“I, _____, appointed a _____ in the Army of the United States, do solemnly swear, or affirm, that I will bear true allegiance to the United States of America, and that I will serve them honestly and faithfully against all their enemies or opposers whatsoever, and observe and obey the orders of the President of the United States, and the orders of the officers appointed over me, according to the rules and articles for the government of the Armies of the United States.”

Under an act of 2 July 1862 the oath became:

“I, A.B., do solemnly swear (or affirm) that I have never borne arms against the United States since I have been a citizen thereof; that I have voluntarily given no aid, countenance, counsel, or encouragement to persons engaged in armed hostility thereto; that I have neither sought nor accepted nor attempted to exercise the functions of any office whatsoever under any authority or pretended authority in hostility to the United States; that I have not yielded voluntary support to any pretended government, authority, power, or constitution within the United States, hostile or inimical thereto. And I do further swear (or affirm) that, to the best of my knowledge and ability, I will support and defend the Constitution of the United States against all enemies, foreign and domestic; that I will bear true faith and allegiance to the same; that I take this obligation freely, without any mental reservation or purpose of evasion; and that I will well and faithfully discharge the duties of the office on which I am about to enter, so help me God.”

An act of 13 May 1884 reverted to a simpler formulation:

“I, A.B., do solemnly swear (or affirm) that I will support and defend the Constitution of the United States against all enemies, foreign or domestic; that I will bear true faith and allegiance to the same; that I take this obligation freely, without any mental reservation or purpose of evasion; and that I will well and faithfully discharge the duties of the office on which I am about to enter. So help me God.”

This version remained in effect until the 1959 adoption of the present wording.

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Wes Rhinier
Editor
14 days ago

I have not forgotten

FedUpFLman
FedUpFLman
14 days ago
Reply to  Wes Rhinier

Good to see you back Wes. I have been praying more than ever for an answer man, i get the same answer each time, “WE THE PEOPLE ARE THE FIX”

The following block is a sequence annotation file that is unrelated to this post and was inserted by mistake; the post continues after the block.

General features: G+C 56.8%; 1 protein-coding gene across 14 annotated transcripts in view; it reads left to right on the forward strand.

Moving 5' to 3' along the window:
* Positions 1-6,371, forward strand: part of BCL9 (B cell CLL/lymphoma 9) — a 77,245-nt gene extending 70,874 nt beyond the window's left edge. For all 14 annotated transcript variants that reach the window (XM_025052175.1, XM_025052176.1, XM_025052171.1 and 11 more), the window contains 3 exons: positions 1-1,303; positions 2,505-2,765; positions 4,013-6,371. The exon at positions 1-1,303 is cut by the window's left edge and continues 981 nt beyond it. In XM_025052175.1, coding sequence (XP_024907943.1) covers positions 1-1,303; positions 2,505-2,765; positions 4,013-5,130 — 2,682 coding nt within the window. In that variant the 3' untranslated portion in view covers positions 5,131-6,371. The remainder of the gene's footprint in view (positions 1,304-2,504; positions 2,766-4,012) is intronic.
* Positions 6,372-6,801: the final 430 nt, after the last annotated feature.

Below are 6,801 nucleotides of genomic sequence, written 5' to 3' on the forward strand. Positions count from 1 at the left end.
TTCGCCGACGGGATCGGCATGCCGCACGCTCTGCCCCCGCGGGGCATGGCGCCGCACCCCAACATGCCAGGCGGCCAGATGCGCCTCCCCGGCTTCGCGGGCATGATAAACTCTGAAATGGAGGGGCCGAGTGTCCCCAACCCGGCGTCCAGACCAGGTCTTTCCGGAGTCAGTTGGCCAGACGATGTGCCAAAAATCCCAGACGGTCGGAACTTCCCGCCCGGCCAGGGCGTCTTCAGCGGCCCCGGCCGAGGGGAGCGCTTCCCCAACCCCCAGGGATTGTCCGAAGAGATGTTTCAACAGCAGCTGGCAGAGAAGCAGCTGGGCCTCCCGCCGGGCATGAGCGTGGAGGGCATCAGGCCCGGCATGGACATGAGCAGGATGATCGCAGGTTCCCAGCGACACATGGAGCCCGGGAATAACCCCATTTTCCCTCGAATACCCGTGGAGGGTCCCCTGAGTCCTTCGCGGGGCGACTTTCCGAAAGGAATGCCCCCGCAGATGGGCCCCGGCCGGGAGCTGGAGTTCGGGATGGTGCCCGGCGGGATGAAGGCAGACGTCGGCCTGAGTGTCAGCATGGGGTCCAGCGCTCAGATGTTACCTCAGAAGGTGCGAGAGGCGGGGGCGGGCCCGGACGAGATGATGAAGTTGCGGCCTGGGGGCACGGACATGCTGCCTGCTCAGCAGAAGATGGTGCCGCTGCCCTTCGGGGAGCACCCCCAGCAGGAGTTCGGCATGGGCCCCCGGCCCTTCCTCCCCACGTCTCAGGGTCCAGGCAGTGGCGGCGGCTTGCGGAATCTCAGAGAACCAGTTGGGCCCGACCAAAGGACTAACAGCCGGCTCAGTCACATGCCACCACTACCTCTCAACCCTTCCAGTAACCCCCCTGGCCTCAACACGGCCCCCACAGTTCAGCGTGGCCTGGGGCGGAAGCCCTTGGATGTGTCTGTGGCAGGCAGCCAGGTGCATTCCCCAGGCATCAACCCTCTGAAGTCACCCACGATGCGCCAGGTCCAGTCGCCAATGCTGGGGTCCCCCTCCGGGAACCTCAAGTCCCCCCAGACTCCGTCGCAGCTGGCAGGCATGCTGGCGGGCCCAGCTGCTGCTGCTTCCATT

Robert Housholder
Robert Housholder
14 days ago

I to have not forgotten, but many today don’t even honor there Oath, about 90% don’t and no one is there to make them Honor it. Sad times in America now !

tom finley
tom finley
14 days ago

I to took the oath in 1968.

Mike
Mike
14 days ago

I meant it when I enlisted, and even though I retired over 20 years ago, I still do.

a follower, working on it.
a follower, working on it.
13 days ago
Reply to  DRenegade

Many people took and take oaths. How many seek a personal relationship with their savior?
looking back i am shocked by men &(mankind) what was going in the military. The things we were engaging in etc. i did not see a lot of moral and upstanding examples of men while in the military. That is not to say there were no good examples.
As many point out, until ‘True’ repentance is reached there can be no healing of our land and peoples. This is an Individual type of journey!
MANY SEEM TO THINK THEY WERE SPECIAL AND NOW TAKE ADVANTAGE OF MEAL PRICING, SPECIAL PARKING AND NUMEROUS AMOUNTS OF ‘WORLDLY’ FAVORITISMS. SORRY ABOUT THE CAPITAL LETTERS. was not intended, but perhaps there is a purpose.
What does the Bible say and warn about such favoritism? That warning was not just about seating while in a church!

Last edited 13 days ago by a follower, working on it.
NITZAKHON
NITZAKHON
14 days ago

I worked for the Army as a civilian. I took the oath, however, and it’s never expired.

enn ess
enn ess
14 days ago

I took mine upon entry into the USMC back in 1967, understanding then that it is a lifelong commitment. It helped that there was a plethora of officers and NCO’s with the same feelings and outlook. I remember well we would follow our officers, some of us into battle whose outcome was an unknown factor, others doing sometimes dangerous jobs, and still others doing mundane jobs. We followed our officers and their orders because we trusted them, because they were “Accountable” and would not knowingly lead us astray or into unknown areas without just cause.
Lt. Col. Scheller was such a leader, and why he had a following, as his NCO’s did, because he held himself accountable. The accountability is what MAKES them LEADERS. Now being punished for his very leadership and accountability, demanding the same from his superiors.
And all we can muster now is military leaders who pride themselves in playing political games with their only accountability actions being how they can discover and eliminate their white privilege and inclusivity.
Chesty Puller and Smedely Butler would have shot every damn one of them.

FedUpFLman
FedUpFLman
14 days ago
Reply to  enn ess

True, honest, courageous men will only be punished, until WTP stand up and say ENOUGH…This has got to stop. We cant possibly stay on this path another year without invasion or one within.
I will give my oath and give my life if needed, wherever and whenever the time comes. This country is worth it. The kids are all worth it. I hope these soldiers Uphold those oaths!

ModernThrowback
ModernThrowback
14 days ago

If you’re a Fed, you also took the Oath, and we don’t un-swear or un-do the Oath when we leave…